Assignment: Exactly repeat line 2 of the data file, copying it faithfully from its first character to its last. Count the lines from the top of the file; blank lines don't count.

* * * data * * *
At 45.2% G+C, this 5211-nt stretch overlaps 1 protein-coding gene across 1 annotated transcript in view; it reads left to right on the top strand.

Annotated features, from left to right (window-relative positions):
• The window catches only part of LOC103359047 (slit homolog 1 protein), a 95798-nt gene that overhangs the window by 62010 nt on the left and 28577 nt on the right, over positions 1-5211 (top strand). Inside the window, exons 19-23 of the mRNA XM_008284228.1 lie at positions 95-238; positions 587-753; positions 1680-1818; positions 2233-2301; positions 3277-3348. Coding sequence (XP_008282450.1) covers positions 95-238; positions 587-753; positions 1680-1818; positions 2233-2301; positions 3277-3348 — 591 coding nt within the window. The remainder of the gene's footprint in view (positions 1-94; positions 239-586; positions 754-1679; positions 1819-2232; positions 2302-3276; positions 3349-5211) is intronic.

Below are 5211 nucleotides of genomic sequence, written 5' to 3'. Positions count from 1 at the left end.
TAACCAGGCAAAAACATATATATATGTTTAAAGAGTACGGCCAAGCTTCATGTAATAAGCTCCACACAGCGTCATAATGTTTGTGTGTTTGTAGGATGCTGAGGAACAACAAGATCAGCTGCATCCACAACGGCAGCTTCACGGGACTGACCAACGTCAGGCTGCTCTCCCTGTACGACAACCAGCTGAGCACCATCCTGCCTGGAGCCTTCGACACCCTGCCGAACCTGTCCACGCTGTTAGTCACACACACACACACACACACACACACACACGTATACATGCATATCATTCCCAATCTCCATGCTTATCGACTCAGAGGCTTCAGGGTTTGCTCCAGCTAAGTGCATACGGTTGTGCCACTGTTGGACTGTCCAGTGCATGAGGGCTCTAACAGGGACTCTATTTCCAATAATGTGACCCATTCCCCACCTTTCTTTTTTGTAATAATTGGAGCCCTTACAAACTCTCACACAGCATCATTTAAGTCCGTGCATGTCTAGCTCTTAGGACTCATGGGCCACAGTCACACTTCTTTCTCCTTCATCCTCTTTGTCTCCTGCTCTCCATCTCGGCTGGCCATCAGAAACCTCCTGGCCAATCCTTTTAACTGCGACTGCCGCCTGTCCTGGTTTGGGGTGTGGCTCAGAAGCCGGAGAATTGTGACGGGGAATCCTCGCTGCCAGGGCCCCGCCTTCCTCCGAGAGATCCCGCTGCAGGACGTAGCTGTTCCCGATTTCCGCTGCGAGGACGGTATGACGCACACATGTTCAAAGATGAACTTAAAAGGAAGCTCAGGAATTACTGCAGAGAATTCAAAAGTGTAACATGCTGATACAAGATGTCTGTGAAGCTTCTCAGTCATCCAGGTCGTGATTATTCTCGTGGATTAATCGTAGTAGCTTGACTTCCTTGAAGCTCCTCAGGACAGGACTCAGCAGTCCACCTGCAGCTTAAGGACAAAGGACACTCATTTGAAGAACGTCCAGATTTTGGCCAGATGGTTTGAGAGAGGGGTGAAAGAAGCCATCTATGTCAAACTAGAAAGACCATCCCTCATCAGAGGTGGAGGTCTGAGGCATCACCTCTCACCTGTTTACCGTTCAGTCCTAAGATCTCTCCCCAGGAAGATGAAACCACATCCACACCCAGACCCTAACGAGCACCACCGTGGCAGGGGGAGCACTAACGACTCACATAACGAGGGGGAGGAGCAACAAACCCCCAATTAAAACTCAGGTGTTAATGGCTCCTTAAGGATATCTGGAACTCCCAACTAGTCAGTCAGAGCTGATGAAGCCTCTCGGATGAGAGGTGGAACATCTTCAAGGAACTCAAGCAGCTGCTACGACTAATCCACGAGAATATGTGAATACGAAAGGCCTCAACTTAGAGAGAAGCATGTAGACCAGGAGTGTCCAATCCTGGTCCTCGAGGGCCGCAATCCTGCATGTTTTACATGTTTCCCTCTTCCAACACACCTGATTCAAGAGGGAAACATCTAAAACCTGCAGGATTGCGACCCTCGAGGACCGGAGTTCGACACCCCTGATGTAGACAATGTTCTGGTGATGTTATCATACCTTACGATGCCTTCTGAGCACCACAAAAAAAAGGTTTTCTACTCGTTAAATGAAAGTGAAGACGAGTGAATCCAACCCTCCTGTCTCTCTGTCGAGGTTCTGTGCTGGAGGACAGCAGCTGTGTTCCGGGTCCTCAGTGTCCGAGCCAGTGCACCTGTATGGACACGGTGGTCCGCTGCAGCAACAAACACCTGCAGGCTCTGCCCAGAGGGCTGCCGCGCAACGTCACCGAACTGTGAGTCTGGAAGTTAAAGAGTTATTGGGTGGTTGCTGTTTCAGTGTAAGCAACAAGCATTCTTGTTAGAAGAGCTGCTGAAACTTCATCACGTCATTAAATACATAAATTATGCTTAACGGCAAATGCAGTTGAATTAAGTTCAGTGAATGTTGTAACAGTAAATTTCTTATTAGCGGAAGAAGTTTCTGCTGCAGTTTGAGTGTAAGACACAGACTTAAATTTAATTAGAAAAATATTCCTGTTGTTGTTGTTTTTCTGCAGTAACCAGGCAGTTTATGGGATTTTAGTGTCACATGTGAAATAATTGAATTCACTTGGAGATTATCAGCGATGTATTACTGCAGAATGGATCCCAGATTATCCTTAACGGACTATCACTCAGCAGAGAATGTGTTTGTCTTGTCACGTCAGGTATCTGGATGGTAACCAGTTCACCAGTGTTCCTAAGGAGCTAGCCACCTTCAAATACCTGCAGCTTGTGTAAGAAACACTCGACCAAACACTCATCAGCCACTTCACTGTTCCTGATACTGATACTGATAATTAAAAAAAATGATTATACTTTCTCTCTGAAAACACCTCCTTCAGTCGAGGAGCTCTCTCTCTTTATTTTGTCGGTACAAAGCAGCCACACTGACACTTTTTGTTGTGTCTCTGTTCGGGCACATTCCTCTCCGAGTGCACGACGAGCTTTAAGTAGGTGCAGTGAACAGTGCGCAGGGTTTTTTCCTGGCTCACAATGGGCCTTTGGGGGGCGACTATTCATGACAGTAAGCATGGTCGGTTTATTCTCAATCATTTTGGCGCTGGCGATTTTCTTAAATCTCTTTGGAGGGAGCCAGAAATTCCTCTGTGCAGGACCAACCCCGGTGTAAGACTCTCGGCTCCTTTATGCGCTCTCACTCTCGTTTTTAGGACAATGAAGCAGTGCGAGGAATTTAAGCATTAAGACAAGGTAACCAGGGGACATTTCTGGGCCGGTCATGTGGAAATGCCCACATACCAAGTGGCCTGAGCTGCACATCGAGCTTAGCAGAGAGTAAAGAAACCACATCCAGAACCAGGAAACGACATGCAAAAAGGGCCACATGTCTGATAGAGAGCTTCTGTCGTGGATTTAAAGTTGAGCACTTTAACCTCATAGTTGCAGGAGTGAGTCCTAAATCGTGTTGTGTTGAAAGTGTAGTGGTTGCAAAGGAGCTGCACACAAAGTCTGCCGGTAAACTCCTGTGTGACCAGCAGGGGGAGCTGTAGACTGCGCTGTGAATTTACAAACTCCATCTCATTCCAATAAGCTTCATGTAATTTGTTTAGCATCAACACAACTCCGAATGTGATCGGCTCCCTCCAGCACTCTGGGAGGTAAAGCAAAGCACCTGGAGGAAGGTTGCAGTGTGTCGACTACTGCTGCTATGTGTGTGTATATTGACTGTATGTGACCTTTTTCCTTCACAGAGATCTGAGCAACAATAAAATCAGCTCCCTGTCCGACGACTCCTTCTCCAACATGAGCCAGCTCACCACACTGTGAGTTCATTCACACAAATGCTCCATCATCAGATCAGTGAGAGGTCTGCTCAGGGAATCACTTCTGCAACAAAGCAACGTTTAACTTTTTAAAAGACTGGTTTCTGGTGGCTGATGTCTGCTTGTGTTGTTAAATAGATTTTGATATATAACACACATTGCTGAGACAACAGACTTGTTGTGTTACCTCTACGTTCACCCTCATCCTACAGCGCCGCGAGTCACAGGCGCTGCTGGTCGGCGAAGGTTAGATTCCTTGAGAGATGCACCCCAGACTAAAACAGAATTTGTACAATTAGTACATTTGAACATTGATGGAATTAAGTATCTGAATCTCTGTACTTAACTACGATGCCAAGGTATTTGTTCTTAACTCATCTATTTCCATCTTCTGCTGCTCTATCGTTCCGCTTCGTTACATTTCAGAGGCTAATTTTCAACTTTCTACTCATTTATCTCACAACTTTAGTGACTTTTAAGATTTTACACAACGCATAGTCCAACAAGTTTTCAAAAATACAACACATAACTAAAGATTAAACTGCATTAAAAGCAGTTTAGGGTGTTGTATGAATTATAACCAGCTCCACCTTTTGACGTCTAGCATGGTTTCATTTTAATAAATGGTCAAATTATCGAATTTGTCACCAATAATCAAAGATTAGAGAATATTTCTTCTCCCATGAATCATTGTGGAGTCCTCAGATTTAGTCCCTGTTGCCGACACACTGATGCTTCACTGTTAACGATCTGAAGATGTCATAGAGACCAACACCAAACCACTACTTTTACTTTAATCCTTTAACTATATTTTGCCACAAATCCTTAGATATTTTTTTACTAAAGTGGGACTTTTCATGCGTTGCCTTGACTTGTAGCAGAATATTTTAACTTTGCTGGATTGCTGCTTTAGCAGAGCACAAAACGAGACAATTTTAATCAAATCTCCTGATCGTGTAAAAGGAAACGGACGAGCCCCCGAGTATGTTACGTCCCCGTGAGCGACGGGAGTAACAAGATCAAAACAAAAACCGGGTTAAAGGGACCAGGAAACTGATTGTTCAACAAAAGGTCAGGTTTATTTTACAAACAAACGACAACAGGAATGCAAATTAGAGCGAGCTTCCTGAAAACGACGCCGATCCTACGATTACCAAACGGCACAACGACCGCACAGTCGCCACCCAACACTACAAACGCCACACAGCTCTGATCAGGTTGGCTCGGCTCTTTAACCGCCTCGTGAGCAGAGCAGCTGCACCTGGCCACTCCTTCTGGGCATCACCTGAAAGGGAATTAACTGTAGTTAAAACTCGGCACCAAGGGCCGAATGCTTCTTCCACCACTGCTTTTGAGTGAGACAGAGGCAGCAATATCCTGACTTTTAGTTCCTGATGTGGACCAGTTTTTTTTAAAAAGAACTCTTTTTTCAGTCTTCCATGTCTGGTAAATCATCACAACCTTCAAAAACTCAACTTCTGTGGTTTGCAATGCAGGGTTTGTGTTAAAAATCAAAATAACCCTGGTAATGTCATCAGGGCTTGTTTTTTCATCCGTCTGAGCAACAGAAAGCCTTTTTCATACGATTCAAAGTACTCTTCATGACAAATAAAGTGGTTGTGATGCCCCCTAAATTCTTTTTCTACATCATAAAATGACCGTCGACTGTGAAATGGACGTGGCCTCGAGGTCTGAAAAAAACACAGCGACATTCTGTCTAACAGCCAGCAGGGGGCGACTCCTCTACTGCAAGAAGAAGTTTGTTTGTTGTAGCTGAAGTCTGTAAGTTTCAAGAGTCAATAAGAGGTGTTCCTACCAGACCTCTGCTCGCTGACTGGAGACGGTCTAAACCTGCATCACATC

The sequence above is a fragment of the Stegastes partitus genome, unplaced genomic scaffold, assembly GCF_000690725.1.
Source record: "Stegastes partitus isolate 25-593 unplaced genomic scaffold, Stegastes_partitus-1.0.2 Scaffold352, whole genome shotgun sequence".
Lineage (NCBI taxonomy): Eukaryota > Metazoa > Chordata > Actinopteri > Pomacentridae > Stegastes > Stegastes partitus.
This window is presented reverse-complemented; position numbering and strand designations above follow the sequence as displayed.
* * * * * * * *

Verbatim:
Annotated features, from left to right (window-relative positions):